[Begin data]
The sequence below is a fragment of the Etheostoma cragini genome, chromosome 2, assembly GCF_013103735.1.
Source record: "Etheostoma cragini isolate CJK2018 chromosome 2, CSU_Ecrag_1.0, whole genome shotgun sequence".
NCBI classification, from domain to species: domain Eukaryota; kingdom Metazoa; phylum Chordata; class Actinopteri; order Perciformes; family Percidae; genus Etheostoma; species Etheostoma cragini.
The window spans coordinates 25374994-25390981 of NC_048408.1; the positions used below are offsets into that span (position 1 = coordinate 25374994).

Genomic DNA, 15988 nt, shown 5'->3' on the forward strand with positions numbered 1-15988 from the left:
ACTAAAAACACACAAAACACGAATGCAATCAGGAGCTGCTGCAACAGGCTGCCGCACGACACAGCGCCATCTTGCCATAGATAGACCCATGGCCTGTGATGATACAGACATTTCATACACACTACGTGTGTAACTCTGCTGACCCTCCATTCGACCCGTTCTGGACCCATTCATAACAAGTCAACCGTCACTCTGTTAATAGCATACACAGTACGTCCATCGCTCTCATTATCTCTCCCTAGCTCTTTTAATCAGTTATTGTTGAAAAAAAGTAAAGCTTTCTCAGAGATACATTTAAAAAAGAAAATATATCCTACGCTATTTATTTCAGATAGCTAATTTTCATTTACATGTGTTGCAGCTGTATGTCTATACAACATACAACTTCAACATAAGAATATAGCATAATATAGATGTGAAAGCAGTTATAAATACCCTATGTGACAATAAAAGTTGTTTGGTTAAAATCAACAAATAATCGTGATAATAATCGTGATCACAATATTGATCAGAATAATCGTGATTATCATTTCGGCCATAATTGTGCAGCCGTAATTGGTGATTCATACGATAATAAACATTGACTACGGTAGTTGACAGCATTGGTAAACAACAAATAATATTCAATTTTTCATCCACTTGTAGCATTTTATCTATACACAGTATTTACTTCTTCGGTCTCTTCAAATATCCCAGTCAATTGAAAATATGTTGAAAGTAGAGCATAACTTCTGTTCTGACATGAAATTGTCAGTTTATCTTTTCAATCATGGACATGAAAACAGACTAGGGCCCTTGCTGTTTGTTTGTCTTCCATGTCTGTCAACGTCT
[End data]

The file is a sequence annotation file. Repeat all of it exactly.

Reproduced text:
The sequence below is a fragment of the Etheostoma cragini genome, chromosome 2, assembly GCF_013103735.1.
Source record: "Etheostoma cragini isolate CJK2018 chromosome 2, CSU_Ecrag_1.0, whole genome shotgun sequence".
NCBI classification, from domain to species: domain Eukaryota; kingdom Metazoa; phylum Chordata; class Actinopteri; order Perciformes; family Percidae; genus Etheostoma; species Etheostoma cragini.
The window spans coordinates 25374994-25390981 of NC_048408.1; the positions used below are offsets into that span (position 1 = coordinate 25374994).

Genomic DNA, 15988 nt, shown 5'->3' on the forward strand with positions numbered 1-15988 from the left:
ACTAAAAACACACAAAACACGAATGCAATCAGGAGCTGCTGCAACAGGCTGCCGCACGACACAGCGCCATCTTGCCATAGATAGACCCATGGCCTGTGATGATACAGACATTTCATACACACTACGTGTGTAACTCTGCTGACCCTCCATTCGACCCGTTCTGGACCCATTCATAACAAGTCAACCGTCACTCTGTTAATAGCATACACAGTACGTCCATCGCTCTCATTATCTCTCCCTAGCTCTTTTAATCAGTTATTGTTGAAAAAAAGTAAAGCTTTCTCAGAGATACATTTAAAAAAGAAAATATATCCTACGCTATTTATTTCAGATAGCTAATTTTCATTTACATGTGTTGCAGCTGTATGTCTATACAACATACAACTTCAACATAAGAATATAGCATAATATAGATGTGAAAGCAGTTATAAATACCCTATGTGACAATAAAAGTTGTTTGGTTAAAATCAACAAATAATCGTGATAATAATCGTGATCACAATATTGATCAGAATAATCGTGATTATCATTTCGGCCATAATTGTGCAGCCGTAATTGGTGATTCATACGATAATAAACATTGACTACGGTAGTTGACAGCATTGGTAAACAACAAATAATATTCAATTTTTCATCCACTTGTAGCATTTTATCTATACACAGTATTTACTTCTTCGGTCTCTTCAAATATCCCAGTCAATTGAAAATATGTTGAAAGTAGAGCATAACTTCTGTTCTGACATGAAATTGTCAGTTTATCTTTTCAATCATGGACATGAAAACAGACTAGGGCCCTTGCTGTTTGTTTGTCTTCCATGTCTGTCAACGTCT